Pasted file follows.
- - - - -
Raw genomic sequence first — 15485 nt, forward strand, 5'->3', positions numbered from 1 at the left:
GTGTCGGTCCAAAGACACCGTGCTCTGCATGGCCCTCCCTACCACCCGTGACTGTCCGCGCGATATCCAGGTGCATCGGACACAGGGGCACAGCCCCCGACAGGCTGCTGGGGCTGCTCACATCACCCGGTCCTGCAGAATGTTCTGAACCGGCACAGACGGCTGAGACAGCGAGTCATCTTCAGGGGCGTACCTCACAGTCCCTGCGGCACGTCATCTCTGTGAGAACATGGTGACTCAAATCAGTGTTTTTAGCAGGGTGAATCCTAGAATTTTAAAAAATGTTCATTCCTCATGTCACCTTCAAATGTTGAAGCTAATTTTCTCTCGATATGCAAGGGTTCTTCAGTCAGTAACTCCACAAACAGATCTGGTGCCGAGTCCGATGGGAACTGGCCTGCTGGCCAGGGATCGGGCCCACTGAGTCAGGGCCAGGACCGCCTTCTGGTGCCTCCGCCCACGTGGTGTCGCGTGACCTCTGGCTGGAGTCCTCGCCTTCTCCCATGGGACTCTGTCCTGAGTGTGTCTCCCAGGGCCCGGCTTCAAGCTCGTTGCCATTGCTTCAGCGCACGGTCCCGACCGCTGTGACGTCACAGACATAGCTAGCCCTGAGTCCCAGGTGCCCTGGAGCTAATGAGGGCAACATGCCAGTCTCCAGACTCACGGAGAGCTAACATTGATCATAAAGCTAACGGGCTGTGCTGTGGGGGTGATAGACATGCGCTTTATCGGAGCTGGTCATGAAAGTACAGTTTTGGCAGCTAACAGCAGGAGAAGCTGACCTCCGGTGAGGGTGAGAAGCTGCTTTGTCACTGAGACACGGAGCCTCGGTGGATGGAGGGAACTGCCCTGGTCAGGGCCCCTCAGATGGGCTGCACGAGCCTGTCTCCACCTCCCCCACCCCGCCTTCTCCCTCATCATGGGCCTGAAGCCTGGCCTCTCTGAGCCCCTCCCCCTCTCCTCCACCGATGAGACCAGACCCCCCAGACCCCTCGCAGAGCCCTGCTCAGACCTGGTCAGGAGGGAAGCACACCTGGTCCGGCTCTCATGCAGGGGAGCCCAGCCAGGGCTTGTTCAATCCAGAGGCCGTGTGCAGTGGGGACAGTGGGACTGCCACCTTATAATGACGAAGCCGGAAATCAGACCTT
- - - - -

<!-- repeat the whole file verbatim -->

Raw genomic sequence first — 15485 nt, forward strand, 5'->3', positions numbered from 1 at the left:
GTGTCGGTCCAAAGACACCGTGCTCTGCATGGCCCTCCCTACCACCCGTGACTGTCCGCGCGATATCCAGGTGCATCGGACACAGGGGCACAGCCCCCGACAGGCTGCTGGGGCTGCTCACATCACCCGGTCCTGCAGAATGTTCTGAACCGGCACAGACGGCTGAGACAGCGAGTCATCTTCAGGGGCGTACCTCACAGTCCCTGCGGCACGTCATCTCTGTGAGAACATGGTGACTCAAATCAGTGTTTTTAGCAGGGTGAATCCTAGAATTTTAAAAAATGTTCATTCCTCATGTCACCTTCAAATGTTGAAGCTAATTTTCTCTCGATATGCAAGGGTTCTTCAGTCAGTAACTCCACAAACAGATCTGGTGCCGAGTCCGATGGGAACTGGCCTGCTGGCCAGGGATCGGGCCCACTGAGTCAGGGCCAGGACCGCCTTCTGGTGCCTCCGCCCACGTGGTGTCGCGTGACCTCTGGCTGGAGTCCTCGCCTTCTCCCATGGGACTCTGTCCTGAGTGTGTCTCCCAGGGCCCGGCTTCAAGCTCGTTGCCATTGCTTCAGCGCACGGTCCCGACCGCTGTGACGTCACAGACATAGCTAGCCCTGAGTCCCAGGTGCCCTGGAGCTAATGAGGGCAACATGCCAGTCTCCAGACTCACGGAGAGCTAACATTGATCATAAAGCTAACGGGCTGTGCTGTGGGGGTGATAGACATGCGCTTTATCGGAGCTGGTCATGAAAGTACAGTTTTGGCAGCTAACAGCAGGAGAAGCTGACCTCCGGTGAGGGTGAGAAGCTGCTTTGTCACTGAGACACGGAGCCTCGGTGGATGGAGGGAACTGCCCTGGTCAGGGCCCCTCAGATGGGCTGCACGAGCCTGTCTCCACCTCCCCCACCCCGCCTTCTCCCTCATCATGGGCCTGAAGCCTGGCCTCTCTGAGCCCCTCCCCCTCTCCTCCACCGATGAGACCAGACCCCCCAGACCCCTCGCAGAGCCCTGCTCAGACCTGGTCAGGAGGGAAGCACACCTGGTCCGGCTCTCATGCAGGGGAGCCCAGCCAGGGCTTGTTCAATCCAGAGGCCGTGTGCAGTGGGGACAGTGGGACTGCCACCTTATAATGACGAAGCCGGAAATCAGACCTT